I didn’t know if she was right or not.  At this point, I felt so discouraged and tired of swimming upstream in the education system that I quit all three school districts.  At the encouragement of a friend of mine who was a horticulturist with her own landscaping company, I started working full time as an apprentice gardener.  Gardening and farming was in my ancestry: Portuguese people have a deep reverence for the land and create gardens no matter where they live.  It’s not uncommon for apartment balconies to be filled with pots containing edible plants.  My paternal grandpa was a farmer in Portugal and continued that practice in his East Vancouver lot when he moved to Canada.

Every day working with the plants in silence, I began recovering parts of my soul that had left me bit by bit during my years as a public school teacher.  I got really clear in my mind about the reasons I became an educator and questioned all the negative feedback I’d received from teachers and administrators.  Why were they so threatened by my methods?  Why was it so horrible to include parents in their children’s learning?  Why were my students expected to follow school rules that made no sense to me or them?  Why did students have no say in their education and in helping to develop the school’s ethos?  I simply didn’t understand why we as educators couldn’t team up with learners.  Why were we at war when we didn’t need to be?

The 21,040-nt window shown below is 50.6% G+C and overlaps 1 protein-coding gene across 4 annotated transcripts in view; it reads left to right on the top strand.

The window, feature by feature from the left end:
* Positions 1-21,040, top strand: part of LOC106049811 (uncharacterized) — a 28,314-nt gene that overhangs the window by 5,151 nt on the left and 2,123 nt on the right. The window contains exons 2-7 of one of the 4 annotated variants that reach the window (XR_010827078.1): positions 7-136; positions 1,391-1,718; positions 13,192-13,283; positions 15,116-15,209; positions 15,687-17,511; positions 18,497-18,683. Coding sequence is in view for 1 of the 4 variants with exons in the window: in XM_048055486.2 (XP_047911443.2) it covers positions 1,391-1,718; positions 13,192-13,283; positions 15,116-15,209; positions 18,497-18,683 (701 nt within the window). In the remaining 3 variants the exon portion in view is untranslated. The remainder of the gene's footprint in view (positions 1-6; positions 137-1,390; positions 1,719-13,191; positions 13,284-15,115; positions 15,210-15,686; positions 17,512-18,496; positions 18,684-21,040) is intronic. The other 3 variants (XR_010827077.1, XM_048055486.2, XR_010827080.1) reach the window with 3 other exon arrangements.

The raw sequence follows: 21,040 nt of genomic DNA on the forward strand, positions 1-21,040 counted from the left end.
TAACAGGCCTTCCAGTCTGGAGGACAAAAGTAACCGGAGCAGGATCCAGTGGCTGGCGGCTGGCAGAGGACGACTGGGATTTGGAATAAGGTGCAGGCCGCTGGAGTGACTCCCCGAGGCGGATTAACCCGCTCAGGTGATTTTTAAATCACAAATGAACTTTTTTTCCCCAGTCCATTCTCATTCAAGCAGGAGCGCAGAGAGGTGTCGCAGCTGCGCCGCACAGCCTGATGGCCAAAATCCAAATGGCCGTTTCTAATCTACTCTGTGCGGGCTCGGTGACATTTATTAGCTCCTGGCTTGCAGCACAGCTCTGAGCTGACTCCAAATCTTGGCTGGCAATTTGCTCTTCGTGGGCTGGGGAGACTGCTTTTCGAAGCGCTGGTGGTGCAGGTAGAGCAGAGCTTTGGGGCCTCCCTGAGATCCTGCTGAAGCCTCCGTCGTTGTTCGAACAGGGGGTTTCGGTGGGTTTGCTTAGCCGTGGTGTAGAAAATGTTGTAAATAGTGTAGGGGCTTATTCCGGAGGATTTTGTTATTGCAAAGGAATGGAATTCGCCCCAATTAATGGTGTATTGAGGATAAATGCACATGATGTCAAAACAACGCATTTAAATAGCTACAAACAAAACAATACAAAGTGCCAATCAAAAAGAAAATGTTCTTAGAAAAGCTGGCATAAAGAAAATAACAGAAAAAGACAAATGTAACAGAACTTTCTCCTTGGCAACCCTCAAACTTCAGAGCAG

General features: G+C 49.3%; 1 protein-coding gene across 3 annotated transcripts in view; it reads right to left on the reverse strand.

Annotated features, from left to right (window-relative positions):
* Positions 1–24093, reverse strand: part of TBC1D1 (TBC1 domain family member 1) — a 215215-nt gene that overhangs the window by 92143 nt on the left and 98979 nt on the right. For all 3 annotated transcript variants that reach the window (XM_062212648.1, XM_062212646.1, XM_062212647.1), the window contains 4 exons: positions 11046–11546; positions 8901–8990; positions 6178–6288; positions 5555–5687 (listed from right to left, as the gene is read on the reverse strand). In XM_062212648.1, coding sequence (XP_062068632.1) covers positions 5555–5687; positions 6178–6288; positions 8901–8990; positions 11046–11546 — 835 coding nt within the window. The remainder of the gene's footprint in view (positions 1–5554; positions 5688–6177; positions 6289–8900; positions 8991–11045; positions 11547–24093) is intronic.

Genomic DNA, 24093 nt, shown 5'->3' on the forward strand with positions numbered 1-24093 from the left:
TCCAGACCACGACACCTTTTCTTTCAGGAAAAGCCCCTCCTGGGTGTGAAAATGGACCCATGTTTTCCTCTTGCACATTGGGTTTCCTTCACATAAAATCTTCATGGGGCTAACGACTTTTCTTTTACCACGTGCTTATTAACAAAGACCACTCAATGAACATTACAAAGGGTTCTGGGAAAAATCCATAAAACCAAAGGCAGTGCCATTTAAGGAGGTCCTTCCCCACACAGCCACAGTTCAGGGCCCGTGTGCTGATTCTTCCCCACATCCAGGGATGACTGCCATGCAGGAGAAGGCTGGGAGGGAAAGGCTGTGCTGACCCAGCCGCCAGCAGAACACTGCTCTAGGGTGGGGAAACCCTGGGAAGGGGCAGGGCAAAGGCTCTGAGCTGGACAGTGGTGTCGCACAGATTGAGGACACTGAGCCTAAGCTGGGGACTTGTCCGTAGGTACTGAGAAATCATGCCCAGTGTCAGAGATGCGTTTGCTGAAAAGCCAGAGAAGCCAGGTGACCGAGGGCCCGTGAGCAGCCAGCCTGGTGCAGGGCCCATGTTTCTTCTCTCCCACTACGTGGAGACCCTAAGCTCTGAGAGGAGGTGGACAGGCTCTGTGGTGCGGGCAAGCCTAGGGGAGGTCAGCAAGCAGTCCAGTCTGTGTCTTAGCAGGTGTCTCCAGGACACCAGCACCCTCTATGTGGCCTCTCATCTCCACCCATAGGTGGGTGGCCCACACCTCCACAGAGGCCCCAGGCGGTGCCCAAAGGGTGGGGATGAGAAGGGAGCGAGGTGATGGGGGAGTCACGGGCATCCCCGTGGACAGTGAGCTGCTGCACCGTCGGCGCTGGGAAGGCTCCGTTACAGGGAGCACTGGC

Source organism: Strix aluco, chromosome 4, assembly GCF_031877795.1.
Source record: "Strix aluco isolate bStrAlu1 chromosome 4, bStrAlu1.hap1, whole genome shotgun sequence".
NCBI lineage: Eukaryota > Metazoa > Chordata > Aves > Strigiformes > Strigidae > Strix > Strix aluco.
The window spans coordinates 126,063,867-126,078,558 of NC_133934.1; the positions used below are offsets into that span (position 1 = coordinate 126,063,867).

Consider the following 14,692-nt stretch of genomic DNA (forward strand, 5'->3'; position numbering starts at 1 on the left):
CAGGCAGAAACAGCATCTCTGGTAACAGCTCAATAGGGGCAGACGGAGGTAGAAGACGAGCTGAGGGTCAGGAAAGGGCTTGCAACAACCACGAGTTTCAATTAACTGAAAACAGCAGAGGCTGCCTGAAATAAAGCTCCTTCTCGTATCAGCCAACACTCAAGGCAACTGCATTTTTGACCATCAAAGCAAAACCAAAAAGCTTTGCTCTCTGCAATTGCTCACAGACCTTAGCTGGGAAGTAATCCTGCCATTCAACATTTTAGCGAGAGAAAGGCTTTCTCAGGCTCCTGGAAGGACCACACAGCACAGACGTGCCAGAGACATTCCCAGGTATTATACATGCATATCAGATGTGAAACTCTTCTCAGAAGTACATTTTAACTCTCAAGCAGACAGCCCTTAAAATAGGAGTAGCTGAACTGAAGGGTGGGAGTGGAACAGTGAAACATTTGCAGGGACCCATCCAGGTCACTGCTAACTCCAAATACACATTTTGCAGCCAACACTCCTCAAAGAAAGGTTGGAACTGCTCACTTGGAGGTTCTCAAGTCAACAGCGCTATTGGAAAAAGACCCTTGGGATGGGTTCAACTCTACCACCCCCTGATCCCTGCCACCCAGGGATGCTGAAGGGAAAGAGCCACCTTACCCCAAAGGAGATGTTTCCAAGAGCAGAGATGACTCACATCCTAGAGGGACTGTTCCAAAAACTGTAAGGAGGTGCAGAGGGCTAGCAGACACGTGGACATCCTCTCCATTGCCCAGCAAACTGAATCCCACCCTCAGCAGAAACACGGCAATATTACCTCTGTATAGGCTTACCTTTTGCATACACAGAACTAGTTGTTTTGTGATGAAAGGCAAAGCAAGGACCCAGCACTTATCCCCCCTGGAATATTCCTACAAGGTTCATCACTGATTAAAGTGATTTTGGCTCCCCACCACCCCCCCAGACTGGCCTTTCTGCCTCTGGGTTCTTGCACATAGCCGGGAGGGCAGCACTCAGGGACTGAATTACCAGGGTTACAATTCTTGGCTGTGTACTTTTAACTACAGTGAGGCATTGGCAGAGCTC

After a year of working with the plants, I had developed a plan to open my own small school.  All I needed was ten families who were on board to give it a go.  I started talking to professionals in the community who had already done this.  During my research, I found out about Wondertree, SelfDesign and Brent Cameron’s learning philosophy (he had co-founded these learning organizations).  I asked him about starting a school and he said, “We are already doing what you want to do.  Why don’t you just come work with us?”  That was in 2004 and the rest is history.  During our first meeting as SelfDesign professionals, I looked around at my fifty colleagues sitting in a circle discussing education strategies and I knew I’d found the “staff room” I belonged in.  We were all on the same team and we all had a similar value of working with children and families to tailor education plans that fit the particular learner.  I’d come home as an educator.

Most of all, I learned through the plants to accept myself as I was and to trust what I knew deep inside of me: I was a good educator with a passion for advocating for children’s rights to learn in ways that matched their sensibilities.  I found a place deep inside of me that I anchored into so that I could continue to navigate in a world that didn’t honour a child’s right to steer his or her own ship in life.  Today, I am a much more effective educator because of this team approach.  Though I honour and respect my public school colleagues, I don’t regret my decision to leave and take a path less traveled.  Plants stay rooted while they reach for the sun.  They give life without asking anything of us in return.  They stand in what they know with tremendous trust.  They taught me that.  They showed me that what I was actually doing as an educator was aligning with Life and its natural flow.  It paid off big to stop warring with what is so.